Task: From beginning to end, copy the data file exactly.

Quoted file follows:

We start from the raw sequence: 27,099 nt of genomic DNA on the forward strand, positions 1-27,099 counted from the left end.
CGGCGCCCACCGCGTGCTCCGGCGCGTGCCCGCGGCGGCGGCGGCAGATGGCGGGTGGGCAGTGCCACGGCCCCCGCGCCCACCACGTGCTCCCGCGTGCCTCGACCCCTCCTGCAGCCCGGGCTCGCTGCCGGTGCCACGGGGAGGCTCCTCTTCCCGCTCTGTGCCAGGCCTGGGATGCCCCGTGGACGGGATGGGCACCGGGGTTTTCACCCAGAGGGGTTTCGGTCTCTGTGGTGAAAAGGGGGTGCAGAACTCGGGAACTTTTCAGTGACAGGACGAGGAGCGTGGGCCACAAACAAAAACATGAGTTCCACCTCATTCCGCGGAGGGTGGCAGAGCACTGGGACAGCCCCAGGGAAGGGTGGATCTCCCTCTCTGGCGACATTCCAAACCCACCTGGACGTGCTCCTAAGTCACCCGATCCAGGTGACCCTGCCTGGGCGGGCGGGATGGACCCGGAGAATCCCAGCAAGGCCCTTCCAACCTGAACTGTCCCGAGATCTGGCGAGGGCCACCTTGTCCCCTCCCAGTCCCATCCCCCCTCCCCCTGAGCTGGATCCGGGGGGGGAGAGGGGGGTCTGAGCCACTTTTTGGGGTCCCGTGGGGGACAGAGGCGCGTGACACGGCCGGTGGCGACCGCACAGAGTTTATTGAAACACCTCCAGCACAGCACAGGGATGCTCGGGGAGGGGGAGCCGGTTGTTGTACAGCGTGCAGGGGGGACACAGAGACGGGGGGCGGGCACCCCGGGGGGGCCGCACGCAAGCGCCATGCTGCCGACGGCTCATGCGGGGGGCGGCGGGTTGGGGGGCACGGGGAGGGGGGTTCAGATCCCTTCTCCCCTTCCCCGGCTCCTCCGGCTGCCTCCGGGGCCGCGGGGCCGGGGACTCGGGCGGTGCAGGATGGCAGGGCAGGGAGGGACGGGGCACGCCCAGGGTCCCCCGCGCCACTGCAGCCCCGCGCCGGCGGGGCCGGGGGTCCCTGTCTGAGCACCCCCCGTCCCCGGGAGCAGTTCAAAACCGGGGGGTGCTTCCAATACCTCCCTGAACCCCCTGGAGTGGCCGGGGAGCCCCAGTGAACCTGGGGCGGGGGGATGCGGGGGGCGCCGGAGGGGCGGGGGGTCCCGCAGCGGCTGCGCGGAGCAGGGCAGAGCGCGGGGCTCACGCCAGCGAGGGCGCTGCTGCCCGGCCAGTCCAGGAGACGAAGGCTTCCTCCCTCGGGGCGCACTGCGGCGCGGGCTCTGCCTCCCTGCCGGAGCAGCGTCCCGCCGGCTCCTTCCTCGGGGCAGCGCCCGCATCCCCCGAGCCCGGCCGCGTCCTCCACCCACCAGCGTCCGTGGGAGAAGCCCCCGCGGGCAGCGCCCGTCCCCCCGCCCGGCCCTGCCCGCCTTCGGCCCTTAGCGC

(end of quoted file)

We start from the raw sequence: 27,099 nt of genomic DNA on the forward strand, positions 1-27,099 counted from the left end.
CGGCGCCCACCGCGTGCTCCGGCGCGTGCCCGCGGCGGCGGCGGCAGATGGCGGGTGGGCAGTGCCACGGCCCCCGCGCCCACCACGTGCTCCCGCGTGCCTCGACCCCTCCTGCAGCCCGGGCTCGCTGCCGGTGCCACGGGGAGGCTCCTCTTCCCGCTCTGTGCCAGGCCTGGGATGCCCCGTGGACGGGATGGGCACCGGGGTTTTCACCCAGAGGGGTTTCGGTCTCTGTGGTGAAAAGGGGGTGCAGAACTCGGGAACTTTTCAGTGACAGGACGAGGAGCGTGGGCCACAAACAAAAACATGAGTTCCACCTCATTCCGCGGAGGGTGGCAGAGCACTGGGACAGCCCCAGGGAAGGGTGGATCTCCCTCTCTGGCGACATTCCAAACCCACCTGGACGTGCTCCTAAGTCACCCGATCCAGGTGACCCTGCCTGGGCGGGCGGGATGGACCCGGAGAATCCCAGCAAGGCCCTTCCAACCTGAACTGTCCCGAGATCTGGCGAGGGCCACCTTGTCCCCTCCCAGTCCCATCCCCCCTCCCCCTGAGCTGGATCCGGGGGGGGAGAGGGGGGTCTGAGCCACTTTTTGGGGTCCCGTGGGGGACAGAGGCGCGTGACACGGCCGGTGGCGACCGCACAGAGTTTATTGAAACACCTCCAGCACAGCACAGGGATGCTCGGGGAGGGGGAGCCGGTTGTTGTACAGCGTGCAGGGGGGACACAGAGACGGGGGGCGGGCACCCCGGGGGGGCCGCACGCAAGCGCCATGCTGCCGACGGCTCATGCGGGGGGCGGCGGGTTGGGGGGCACGGGGAGGGGGGTTCAGATCCCTTCTCCCCTTCCCCGGCTCCTCCGGCTGCCTCCGGGGCCGCGGGGCCGGGGACTCGGGCGGTGCAGGATGGCAGGGCAGGGAGGGACGGGGCACGCCCAGGGTCCCCCGCGCCACTGCAGCCCCGCGCCGGCGGGGCCGGGGGTCCCTGTCTGAGCACCCCCCGTCCCCGGGAGCAGTTCAAAACCGGGGGGTGCTTCCAATACCTCCCTGAACCCCCTGGAGTGGCCGGGGAGCCCCAGTGAACCTGGGGCGGGGGGATGCGGGGGGCGCCGGAGGGGCGGGGGGTCCCGCAGCGGCTGCGCGGAGCAGGGCAGAGCGCGGGGCTCACGCCAGCGAGGGCGCTGCTGCCCGGCCAGTCCAGGAGACGAAGGCTTCCTCCCTCGGGGCGCACTGCGGCGCGGGCTCTGCCTCCCTGCCGGAGCAGCGTCCCGCCGGCTCCTTCCTCGGGGCAGCGCCCGCATCCCCCGAGCCCGGCCGCGTCCTCCACCCACCAGCGTCCGTGGGAGAAGCCCCCGCGGGCAGCGCCCGTCCCCCCGCCCGGCCCTGCCCGCCTTCGGCCCTTAGCGC